However, that is not all. The presentation was including entertainment and we did a lot of exciting performance on the stage in the middle. Carlos, Fuka and Noa danced Salsa and brightened up the atmosphere. Also, all boys sang a rap in English. I don’t know why, but the rap is still on replay in my head.

Finally, each DC student spoke their enthusiasm for the Japan program and after that, I read a poem aloud and told all audience that we are not TOMODACHI anymore, we are FAMILY now.

In this program, we listened to many kinds of people’s story. This time, however, we were the storytellers. I found that storytelling was difficult, but at the same time, it was a lot of fun to tell my own thoughts honestly. The power of words is strong and words can move people’s heart. I want to appreciate that I have a right to say a word freely as a person.

Minori Kon
Keio Shonan Fujisawa Senior High School

Expressing Myself

Firstly, we participated in a quilting workshop led by Mrs. Jackie Corbin-Armstrong, the mother of a former TOMODACHI student. We painted the image of TOMODACHI. I think TOMODACHI represents to connect with people across the border like this program. That is why I tried to combine American hamburger and Japanese national flags and expressed with big heart that there are people supporting us. And the big heart expressed the people who always support us. Also I was impressed by the picture that Shun painted. This was from an hourglass. Blue stars expressed the United States and red circles expressed Japan.  These were drawn separately in this. This means that we must understand each other and make the relationship get better as time goes on.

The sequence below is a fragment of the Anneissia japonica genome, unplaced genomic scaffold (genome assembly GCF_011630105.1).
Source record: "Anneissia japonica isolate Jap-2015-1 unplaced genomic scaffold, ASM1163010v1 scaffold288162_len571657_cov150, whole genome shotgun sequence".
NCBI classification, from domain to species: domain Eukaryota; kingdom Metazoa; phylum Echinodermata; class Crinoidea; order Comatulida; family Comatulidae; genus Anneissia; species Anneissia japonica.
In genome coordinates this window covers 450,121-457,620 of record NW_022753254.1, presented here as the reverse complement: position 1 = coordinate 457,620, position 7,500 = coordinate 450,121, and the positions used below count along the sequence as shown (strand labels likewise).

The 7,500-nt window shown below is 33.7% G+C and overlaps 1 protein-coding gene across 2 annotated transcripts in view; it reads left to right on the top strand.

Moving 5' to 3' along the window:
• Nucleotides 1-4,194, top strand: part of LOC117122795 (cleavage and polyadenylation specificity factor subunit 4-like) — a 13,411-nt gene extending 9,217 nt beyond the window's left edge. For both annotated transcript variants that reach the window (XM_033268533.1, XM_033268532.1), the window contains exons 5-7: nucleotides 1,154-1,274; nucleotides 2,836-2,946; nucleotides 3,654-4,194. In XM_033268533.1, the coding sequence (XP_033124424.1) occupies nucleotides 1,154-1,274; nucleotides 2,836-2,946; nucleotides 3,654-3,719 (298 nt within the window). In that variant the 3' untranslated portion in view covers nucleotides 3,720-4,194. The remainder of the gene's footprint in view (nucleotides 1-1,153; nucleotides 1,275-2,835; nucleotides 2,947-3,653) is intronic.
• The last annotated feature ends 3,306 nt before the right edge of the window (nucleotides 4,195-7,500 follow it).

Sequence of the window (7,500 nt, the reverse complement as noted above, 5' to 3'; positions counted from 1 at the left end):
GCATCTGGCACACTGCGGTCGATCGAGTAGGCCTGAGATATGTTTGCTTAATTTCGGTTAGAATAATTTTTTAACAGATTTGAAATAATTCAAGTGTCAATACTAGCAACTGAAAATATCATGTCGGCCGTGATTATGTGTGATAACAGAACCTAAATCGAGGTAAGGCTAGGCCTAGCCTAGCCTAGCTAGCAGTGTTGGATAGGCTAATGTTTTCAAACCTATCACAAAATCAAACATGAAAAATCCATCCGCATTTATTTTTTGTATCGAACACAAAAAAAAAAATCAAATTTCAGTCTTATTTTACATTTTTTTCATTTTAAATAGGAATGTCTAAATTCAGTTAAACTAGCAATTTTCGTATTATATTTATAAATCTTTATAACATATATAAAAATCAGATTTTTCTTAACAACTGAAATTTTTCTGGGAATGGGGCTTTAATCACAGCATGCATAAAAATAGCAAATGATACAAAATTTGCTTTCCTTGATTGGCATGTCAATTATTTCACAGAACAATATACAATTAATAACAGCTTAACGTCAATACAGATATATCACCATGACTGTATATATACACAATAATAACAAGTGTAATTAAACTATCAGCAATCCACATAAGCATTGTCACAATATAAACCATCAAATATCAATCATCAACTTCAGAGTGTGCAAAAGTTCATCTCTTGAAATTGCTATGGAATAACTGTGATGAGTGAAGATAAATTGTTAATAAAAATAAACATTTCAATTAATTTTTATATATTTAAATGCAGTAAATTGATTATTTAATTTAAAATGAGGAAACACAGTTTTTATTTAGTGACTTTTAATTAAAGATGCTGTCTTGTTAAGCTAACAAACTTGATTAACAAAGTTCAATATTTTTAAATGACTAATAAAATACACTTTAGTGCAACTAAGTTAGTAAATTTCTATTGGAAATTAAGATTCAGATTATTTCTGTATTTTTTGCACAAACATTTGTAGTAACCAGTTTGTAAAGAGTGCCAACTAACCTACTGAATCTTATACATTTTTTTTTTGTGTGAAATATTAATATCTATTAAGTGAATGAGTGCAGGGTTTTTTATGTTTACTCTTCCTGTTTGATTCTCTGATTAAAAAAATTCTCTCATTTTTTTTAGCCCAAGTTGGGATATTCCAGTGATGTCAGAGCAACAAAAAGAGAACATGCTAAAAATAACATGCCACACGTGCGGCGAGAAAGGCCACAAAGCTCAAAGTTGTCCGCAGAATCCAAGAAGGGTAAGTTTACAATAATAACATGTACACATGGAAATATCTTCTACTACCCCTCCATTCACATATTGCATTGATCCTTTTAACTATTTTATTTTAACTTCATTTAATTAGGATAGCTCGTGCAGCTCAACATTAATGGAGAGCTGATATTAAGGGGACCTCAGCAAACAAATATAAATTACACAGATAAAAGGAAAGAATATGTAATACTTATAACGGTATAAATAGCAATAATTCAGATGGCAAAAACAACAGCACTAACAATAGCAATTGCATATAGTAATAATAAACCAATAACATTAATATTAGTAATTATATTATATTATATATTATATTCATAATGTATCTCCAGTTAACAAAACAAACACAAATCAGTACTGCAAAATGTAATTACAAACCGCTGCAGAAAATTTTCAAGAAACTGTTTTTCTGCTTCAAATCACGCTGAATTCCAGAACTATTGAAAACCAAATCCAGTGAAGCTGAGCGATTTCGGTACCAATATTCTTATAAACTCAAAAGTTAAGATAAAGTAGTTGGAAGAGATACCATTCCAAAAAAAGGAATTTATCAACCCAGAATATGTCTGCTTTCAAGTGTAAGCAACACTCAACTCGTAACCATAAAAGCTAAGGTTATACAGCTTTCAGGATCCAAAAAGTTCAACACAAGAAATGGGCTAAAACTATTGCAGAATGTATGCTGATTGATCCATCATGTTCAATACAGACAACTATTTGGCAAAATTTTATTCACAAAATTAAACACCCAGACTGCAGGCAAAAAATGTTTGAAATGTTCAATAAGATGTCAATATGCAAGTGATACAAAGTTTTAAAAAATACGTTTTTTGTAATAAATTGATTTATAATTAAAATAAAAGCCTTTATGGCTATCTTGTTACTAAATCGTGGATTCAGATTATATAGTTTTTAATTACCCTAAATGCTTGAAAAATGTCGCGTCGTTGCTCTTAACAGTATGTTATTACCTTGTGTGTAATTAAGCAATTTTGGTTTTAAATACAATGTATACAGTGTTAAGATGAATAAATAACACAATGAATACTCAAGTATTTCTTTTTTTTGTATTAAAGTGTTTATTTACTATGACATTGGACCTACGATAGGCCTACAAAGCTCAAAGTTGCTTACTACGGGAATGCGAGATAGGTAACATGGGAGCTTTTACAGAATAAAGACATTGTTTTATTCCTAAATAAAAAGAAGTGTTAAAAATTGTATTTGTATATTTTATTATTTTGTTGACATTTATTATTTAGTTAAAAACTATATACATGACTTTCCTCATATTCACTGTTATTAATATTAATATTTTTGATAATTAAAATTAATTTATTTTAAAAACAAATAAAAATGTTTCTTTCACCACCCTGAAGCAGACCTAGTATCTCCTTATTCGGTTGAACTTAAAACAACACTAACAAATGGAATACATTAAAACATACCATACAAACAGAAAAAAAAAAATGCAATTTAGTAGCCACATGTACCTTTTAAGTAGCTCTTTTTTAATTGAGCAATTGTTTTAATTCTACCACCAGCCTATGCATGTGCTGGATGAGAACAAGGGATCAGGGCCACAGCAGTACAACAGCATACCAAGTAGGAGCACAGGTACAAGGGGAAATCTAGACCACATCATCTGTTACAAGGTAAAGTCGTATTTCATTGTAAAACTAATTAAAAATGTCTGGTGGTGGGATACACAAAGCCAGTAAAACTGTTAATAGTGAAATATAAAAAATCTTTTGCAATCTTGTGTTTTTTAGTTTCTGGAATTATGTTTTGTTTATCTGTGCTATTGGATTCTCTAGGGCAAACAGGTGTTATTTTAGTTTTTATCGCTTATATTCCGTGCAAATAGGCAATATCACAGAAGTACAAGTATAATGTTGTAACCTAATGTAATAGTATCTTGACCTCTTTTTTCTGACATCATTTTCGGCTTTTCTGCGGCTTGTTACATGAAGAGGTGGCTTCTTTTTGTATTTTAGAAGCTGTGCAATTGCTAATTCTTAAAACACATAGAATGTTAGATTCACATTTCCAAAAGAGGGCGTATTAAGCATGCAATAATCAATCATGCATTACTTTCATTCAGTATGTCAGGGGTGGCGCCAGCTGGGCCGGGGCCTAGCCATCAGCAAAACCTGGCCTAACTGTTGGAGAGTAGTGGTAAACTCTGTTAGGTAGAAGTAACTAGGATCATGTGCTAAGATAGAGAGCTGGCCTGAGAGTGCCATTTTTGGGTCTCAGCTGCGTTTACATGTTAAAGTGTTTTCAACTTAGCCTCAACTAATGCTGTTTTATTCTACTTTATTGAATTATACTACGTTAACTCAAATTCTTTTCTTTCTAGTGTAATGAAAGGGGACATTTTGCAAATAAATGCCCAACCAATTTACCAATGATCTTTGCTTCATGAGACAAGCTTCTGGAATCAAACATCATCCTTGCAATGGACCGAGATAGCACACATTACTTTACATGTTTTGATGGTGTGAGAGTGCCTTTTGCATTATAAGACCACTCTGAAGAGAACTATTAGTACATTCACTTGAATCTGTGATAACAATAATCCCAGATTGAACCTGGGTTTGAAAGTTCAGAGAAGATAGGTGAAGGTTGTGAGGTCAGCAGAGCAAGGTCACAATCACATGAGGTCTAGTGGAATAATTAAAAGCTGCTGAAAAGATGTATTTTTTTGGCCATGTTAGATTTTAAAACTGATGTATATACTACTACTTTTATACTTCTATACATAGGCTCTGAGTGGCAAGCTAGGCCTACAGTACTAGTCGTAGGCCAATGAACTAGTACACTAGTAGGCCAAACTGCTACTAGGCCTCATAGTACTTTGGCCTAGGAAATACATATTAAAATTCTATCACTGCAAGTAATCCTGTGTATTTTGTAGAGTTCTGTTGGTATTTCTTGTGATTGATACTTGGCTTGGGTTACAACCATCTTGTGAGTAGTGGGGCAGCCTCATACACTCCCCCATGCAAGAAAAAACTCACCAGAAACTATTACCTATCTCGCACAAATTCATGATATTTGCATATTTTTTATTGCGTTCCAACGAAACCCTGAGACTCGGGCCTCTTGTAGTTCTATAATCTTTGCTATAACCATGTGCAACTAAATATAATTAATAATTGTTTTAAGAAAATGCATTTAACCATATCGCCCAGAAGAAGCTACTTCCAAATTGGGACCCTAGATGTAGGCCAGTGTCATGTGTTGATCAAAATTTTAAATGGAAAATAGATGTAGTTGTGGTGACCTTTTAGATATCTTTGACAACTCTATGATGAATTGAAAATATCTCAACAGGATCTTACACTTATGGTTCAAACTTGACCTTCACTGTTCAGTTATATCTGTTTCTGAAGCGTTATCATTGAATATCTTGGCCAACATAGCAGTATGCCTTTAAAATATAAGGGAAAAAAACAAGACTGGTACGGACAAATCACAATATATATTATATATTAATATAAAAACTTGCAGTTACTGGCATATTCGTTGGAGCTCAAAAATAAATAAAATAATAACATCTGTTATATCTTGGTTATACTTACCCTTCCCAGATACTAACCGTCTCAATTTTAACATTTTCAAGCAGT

Secondly, in the afternoon, we went to a popular DC restaurant and event space, Busboys and Poets, to meet with the owner, Andy Shallal, and to recite the poetry we had written earlier with Regie Cabico at the poetry workshop. Five people read their poems in front of others. I felt everyone was shining. I had a difficult image to create poems at first. But actually it was fun to think about myself, about my family, my friends, and what I like from my mind.

There are many ways to express myself through poems, pictures, clothes, dances, and songs. We can express ourselves with everything. At the same time, I thought that expressing myself was a chance to review what I am.